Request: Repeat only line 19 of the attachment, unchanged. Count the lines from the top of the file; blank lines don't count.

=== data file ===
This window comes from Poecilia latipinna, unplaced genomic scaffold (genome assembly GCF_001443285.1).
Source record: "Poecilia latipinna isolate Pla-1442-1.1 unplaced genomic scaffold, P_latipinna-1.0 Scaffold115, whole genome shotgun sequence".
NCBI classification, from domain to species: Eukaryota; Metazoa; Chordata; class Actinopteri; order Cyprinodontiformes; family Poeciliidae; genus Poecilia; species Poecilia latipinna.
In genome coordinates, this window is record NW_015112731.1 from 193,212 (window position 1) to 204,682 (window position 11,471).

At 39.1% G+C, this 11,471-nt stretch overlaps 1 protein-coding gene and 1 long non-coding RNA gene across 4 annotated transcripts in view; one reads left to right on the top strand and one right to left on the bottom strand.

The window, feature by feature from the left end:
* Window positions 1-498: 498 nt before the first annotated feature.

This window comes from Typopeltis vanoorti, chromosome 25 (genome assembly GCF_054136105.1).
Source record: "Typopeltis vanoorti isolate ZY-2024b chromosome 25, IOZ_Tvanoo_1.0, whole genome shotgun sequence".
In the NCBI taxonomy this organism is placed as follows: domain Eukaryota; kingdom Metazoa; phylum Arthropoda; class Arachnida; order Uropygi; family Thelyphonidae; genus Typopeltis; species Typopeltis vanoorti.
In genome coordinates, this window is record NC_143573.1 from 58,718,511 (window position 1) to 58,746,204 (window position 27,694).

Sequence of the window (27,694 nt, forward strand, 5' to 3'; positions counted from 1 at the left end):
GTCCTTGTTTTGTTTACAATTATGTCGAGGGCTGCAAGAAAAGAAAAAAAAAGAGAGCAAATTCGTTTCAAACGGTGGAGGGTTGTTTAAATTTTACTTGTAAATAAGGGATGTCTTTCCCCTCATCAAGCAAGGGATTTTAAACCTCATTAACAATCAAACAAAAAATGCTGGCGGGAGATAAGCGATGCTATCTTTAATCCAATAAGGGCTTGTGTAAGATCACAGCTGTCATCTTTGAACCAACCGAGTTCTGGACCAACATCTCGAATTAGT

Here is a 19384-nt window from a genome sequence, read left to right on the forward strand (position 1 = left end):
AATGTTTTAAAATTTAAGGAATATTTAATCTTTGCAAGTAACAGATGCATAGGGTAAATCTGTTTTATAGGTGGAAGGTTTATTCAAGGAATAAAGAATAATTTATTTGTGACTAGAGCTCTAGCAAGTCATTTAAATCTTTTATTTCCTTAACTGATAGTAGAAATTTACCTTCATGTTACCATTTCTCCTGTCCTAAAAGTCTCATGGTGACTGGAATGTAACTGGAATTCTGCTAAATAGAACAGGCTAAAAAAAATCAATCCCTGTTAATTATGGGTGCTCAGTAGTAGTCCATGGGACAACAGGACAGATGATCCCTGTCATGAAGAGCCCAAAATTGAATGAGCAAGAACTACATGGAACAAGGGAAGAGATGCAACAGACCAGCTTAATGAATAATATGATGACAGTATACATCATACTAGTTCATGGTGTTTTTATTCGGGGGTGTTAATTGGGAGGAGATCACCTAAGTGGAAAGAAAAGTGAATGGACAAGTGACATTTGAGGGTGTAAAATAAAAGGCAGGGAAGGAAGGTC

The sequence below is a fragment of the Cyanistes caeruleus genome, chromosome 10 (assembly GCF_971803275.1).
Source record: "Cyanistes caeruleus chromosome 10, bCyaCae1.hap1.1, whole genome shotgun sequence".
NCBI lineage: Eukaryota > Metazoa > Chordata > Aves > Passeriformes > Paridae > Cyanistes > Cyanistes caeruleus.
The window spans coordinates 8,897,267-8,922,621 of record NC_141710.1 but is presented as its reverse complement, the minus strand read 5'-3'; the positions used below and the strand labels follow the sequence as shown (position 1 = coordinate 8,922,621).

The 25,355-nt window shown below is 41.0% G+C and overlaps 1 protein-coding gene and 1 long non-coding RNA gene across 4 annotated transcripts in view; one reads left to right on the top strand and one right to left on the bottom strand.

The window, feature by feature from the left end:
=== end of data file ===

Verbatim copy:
The window spans coordinates 8,897,267-8,922,621 of record NC_141710.1 but is presented as its reverse complement, the minus strand read 5'-3'; the positions used below and the strand labels follow the sequence as shown (position 1 = coordinate 8,922,621).